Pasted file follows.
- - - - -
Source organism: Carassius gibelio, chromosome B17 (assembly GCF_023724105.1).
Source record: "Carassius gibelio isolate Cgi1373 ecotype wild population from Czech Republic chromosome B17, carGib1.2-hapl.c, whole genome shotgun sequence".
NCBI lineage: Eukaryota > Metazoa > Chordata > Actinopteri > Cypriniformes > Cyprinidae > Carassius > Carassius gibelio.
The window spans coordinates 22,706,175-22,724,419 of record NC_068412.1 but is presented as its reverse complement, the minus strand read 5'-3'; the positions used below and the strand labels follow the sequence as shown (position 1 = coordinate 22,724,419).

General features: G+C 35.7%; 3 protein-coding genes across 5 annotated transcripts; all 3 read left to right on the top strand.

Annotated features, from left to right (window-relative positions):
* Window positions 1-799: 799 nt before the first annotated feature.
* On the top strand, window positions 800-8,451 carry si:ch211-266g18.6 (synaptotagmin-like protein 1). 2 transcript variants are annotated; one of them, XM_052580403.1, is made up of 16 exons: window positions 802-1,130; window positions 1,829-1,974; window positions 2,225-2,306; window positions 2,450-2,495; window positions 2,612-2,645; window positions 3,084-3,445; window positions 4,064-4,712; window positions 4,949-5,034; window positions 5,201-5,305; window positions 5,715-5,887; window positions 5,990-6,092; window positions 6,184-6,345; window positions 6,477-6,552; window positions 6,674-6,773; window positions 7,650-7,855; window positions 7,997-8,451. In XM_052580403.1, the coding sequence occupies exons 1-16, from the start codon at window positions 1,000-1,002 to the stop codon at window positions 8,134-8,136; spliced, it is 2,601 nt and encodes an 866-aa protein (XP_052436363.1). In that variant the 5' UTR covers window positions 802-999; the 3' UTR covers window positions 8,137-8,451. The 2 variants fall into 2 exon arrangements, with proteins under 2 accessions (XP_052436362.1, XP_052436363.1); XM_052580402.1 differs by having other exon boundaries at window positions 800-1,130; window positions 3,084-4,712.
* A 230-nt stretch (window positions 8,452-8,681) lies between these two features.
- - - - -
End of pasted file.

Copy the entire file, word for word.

Source organism: Carassius gibelio, chromosome B17 (assembly GCF_023724105.1).
Source record: "Carassius gibelio isolate Cgi1373 ecotype wild population from Czech Republic chromosome B17, carGib1.2-hapl.c, whole genome shotgun sequence".
NCBI lineage: Eukaryota > Metazoa > Chordata > Actinopteri > Cypriniformes > Cyprinidae > Carassius > Carassius gibelio.
The window spans coordinates 22,706,175-22,724,419 of record NC_068412.1 but is presented as its reverse complement, the minus strand read 5'-3'; the positions used below and the strand labels follow the sequence as shown (position 1 = coordinate 22,724,419).

General features: G+C 35.7%; 3 protein-coding genes across 5 annotated transcripts; all 3 read left to right on the top strand.

Annotated features, from left to right (window-relative positions):
* Window positions 1-799: 799 nt before the first annotated feature.
* On the top strand, window positions 800-8,451 carry si:ch211-266g18.6 (synaptotagmin-like protein 1). 2 transcript variants are annotated; one of them, XM_052580403.1, is made up of 16 exons: window positions 802-1,130; window positions 1,829-1,974; window positions 2,225-2,306; window positions 2,450-2,495; window positions 2,612-2,645; window positions 3,084-3,445; window positions 4,064-4,712; window positions 4,949-5,034; window positions 5,201-5,305; window positions 5,715-5,887; window positions 5,990-6,092; window positions 6,184-6,345; window positions 6,477-6,552; window positions 6,674-6,773; window positions 7,650-7,855; window positions 7,997-8,451. In XM_052580403.1, the coding sequence occupies exons 1-16, from the start codon at window positions 1,000-1,002 to the stop codon at window positions 8,134-8,136; spliced, it is 2,601 nt and encodes an 866-aa protein (XP_052436363.1). In that variant the 5' UTR covers window positions 802-999; the 3' UTR covers window positions 8,137-8,451. The 2 variants fall into 2 exon arrangements, with proteins under 2 accessions (XP_052436362.1, XP_052436363.1); XM_052580402.1 differs by having other exon boundaries at window positions 800-1,130; window positions 3,084-4,712.
* A 230-nt stretch (window positions 8,452-8,681) lies between these two features.